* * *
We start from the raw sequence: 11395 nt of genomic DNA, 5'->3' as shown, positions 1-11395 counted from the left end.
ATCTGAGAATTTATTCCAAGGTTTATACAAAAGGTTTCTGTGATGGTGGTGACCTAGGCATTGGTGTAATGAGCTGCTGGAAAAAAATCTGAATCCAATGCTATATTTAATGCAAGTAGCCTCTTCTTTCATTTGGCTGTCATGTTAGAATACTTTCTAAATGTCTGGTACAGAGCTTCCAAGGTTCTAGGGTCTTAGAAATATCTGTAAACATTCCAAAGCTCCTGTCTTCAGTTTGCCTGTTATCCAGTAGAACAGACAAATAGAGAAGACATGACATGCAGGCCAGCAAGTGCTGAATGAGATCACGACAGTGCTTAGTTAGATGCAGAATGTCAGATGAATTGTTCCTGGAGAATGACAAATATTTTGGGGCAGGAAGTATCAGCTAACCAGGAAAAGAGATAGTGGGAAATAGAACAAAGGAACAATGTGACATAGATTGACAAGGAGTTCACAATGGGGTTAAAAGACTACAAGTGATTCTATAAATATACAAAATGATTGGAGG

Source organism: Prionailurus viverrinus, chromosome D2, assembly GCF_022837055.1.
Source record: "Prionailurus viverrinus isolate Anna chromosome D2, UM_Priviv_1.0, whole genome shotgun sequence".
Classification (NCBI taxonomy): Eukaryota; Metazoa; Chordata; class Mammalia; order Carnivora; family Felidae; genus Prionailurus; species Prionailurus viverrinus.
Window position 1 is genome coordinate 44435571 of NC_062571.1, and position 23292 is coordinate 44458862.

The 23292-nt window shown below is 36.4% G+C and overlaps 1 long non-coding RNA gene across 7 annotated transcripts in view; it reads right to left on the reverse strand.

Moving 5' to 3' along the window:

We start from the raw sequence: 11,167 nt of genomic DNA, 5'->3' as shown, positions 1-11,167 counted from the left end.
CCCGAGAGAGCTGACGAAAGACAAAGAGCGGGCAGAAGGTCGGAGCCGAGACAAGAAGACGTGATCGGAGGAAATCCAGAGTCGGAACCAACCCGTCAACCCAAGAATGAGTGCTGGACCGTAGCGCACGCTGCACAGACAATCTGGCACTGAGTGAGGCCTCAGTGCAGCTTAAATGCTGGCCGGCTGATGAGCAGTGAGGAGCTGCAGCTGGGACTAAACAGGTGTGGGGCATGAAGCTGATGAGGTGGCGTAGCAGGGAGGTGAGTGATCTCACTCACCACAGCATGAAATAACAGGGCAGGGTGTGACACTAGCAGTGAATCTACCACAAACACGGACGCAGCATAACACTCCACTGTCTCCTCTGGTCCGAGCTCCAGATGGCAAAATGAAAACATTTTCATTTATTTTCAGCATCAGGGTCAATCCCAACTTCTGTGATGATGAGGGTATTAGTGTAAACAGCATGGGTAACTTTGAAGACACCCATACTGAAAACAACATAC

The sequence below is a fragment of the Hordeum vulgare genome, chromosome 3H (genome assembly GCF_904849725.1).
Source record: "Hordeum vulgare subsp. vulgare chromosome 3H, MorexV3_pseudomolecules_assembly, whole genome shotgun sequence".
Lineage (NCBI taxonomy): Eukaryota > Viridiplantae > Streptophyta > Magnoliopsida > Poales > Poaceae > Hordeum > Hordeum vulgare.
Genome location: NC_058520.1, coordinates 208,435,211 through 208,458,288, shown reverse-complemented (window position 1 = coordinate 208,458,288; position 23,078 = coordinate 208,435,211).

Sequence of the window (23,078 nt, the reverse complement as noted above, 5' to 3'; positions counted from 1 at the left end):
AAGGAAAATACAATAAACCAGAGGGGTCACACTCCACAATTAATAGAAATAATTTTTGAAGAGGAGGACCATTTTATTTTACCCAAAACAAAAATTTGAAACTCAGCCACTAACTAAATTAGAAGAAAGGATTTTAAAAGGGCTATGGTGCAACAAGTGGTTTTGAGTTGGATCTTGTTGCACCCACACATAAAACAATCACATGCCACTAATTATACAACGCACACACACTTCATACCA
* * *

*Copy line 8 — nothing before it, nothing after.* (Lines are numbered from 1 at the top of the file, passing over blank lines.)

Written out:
Moving 5' to 3' along the window: